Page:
Lake Louise to Banff. DAY: 65.79km. ODO: 1,119km. AVS: 21.2km/h. MXS: 59.0km/h. ATM: 3:06.
The scenery today was the most beautiful so far. Leaving Lake Louise (that sounds like the title of a Nicholas Cage sequel where he decides to end it all by maxing his Visa card in ‘Saitoh’ outlet stores), I avoided the Trans-Canada in favour of the Bow Valley Parkway, which turned out to be a great choice. For one thing – no trucks. In fact, there was very little traffic of any kind. A quiet secondary highway through forests, with great mountain views, and numerous mule deer foraging along the road, and several bold ravens:
A lot of scenic spots and interpretive displays, and with a short distance to cover, meant that I stopped frequently. In one spot, I found an osprey’s nest below the height of the road, and sat and watched them for a while. There were a huge number of cyclists on the parkway – perhaps as many bikes as cars – though most were a single group from Canmore out for the day.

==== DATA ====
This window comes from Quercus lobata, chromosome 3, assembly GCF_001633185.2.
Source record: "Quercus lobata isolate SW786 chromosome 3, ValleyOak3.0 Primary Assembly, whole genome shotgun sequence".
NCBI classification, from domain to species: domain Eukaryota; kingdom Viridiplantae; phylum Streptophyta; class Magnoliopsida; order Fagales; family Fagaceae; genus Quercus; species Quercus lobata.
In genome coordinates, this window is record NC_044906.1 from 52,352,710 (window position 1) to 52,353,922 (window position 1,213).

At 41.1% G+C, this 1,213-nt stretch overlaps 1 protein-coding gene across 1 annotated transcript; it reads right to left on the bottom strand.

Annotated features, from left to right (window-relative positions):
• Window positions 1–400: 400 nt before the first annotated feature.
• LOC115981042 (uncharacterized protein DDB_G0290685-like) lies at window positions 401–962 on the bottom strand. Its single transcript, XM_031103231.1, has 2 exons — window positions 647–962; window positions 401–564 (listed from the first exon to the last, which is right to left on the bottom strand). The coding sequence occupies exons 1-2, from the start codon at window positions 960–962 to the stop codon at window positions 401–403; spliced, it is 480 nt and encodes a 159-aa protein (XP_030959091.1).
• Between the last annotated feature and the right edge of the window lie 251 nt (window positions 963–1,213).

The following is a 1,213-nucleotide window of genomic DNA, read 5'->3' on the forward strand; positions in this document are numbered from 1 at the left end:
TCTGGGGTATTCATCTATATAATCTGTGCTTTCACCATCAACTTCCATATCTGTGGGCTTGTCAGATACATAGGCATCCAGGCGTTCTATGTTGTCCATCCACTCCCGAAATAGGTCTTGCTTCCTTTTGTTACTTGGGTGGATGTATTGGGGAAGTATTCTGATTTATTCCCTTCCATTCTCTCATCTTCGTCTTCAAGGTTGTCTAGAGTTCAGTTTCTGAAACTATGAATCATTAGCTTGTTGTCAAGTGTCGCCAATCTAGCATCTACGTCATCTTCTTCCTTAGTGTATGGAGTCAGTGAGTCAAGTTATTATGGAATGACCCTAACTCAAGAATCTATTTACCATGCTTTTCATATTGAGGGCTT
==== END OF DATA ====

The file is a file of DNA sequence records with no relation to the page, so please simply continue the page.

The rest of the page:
After four hours in Banff I have concluded that it must house the largest number of Australian service workers outside of Sydney. Check into a hotel or eat in a restaurant and the chances are your server will have an aussie accent. Banff, despite it’s wondrous surroundings, is really just another tourist trap trying to suck money out of visitors.
As for physiology, neither my knees nor ass are hurting, so I guess my body is adjusting. However, today’s pain is in the right achilles.
Before I left Ruskin, I mentioned to Elaine that the battery in my wristwatch, a gift from Focal Communications, had been working flawlessly for four years. The very next morning, it was dead. Though not generally the superstitious sort, it is for this reason that I hestitate to mention that I have cycled across the entire province of British Columbia and into Alberta (1,119km) without once having had to use any of my rain gear. In fact, my right arm is peeling from sunburn. I could not have asked for better weather. There – watch it snow in Calgary now.